The plume of dust thrown up by Prospector should fall back to the surface almost immediately, but the vapor cloud could last for hours, according to University of Texas astronomer Edwin Barker. The water molecules should expand into the vacuum and then fall, bouncing around over thousands of square miles of hot, sunlit lunar surface like cold droplets thrown into a hot skillet. Meanwhile, the molecules will be broken down by the sun's rays, forming a "a thin haze, like a skullcap" of OH molecules around the lunar southern hemisphere. The array of telescopes on and around Earth will try to record all this in visible, infrared and ultraviolet wavelengths.

In order to detect the water, scientists noted wryly, they have to send their craft "where the sun don't shine." Although lunar samples returned by the Apollo astronauts suggested that the moon's interior is dry, its surface is bombarded with water-rich comets. Scientists had suspected that some of the deposited water could have migrated to permanently dark areas at the lunar poles.

In 1994, a $75 million experimental Pentagon spacecraft called Clementine, the first U.S. mission to the moon since the Apollo program, beamed radio waves briefly into dark spots at the lunar south pole. The radar echo was altered in ways consistent with ice, rather than the rock powder characteristic of most lunar terrain. Although the interpretation of the Clementine data has been controversial, it proved at the least that there were lunar sites where ice might lurk. Clementine found the South Pole-Aitken Basin, an impact crater more than 2 billion years old, to be more than 1,500 miles in diameter and up to 8 miles deep, making it the largest and deepest crater known in the solar system. Its floor is peppered with many smaller depressions in perpetual shade.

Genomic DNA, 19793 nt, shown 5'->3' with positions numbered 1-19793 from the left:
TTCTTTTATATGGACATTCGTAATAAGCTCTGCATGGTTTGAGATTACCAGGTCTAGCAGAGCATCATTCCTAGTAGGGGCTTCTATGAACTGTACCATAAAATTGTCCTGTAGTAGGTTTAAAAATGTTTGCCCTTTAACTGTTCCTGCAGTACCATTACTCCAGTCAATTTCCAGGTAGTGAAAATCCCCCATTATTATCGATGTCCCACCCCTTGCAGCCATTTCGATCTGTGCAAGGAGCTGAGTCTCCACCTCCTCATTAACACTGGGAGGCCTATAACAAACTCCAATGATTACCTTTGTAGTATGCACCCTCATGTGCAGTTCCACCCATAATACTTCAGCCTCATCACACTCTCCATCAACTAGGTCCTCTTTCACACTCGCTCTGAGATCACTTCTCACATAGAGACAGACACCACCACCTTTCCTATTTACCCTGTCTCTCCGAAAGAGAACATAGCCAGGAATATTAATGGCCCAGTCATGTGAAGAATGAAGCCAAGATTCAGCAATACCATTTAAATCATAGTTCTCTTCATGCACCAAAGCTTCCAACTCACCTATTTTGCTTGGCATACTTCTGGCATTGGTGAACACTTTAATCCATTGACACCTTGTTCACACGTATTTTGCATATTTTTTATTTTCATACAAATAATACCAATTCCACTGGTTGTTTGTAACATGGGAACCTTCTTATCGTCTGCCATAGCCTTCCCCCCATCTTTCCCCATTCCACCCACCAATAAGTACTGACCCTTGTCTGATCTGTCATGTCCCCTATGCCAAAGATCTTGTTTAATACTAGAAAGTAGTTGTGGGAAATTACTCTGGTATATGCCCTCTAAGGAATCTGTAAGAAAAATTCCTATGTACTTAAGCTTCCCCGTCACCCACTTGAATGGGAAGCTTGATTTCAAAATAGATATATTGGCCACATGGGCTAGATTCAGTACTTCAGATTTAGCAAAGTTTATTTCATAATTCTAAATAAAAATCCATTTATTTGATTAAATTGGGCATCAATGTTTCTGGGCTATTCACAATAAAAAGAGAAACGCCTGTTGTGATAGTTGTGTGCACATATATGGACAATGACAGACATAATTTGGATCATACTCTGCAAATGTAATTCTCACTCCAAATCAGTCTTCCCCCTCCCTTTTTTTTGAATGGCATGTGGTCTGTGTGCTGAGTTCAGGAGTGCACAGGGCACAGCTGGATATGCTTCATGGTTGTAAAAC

Inside these "cold traps," the temperatures never rise above about 280 degrees below zero Fahrenheit, and water ice at the bottom might exist for billions of years. If so, according to Paul Spudis, of the Lunar and Planetary Institute in Houston, it could contain a remarkable record of the rhythms and origins of the comet flux in the inner solar system over the eons.

While many scientists argued that the Clementine data could be a statistical fluke, Lunar Prospector took just weeks to find a similar result using a different technique, with more sensitive instruments, and flying four times closer to the surface. Prospector's neutron spectrometer measured hydrogen, mapping its abundance by location. In this way, the team could infer the presence of water ice in the polar regions.

Some scientists argue that water on the moon would be worth many times its weight in gold, making the establishment of a permanent lunar colony much cheaper. Spudis has called the desolate polar traps potentially "the most valuable piece of real estate in the solar system."

However, other scientists have cautioned that ice at the poles could be too remote for use in the more temperate equatorial zones, where lunar bases would be located. The logistical barriers, they argue, could be insurmountable.

But before speculating too much about the price of a lunar snow cone, scientists first want to find out for sure what is there. If Prospector's finale is fruitful, Binder said, it will eliminate the need for another $60 million mission to go and find out.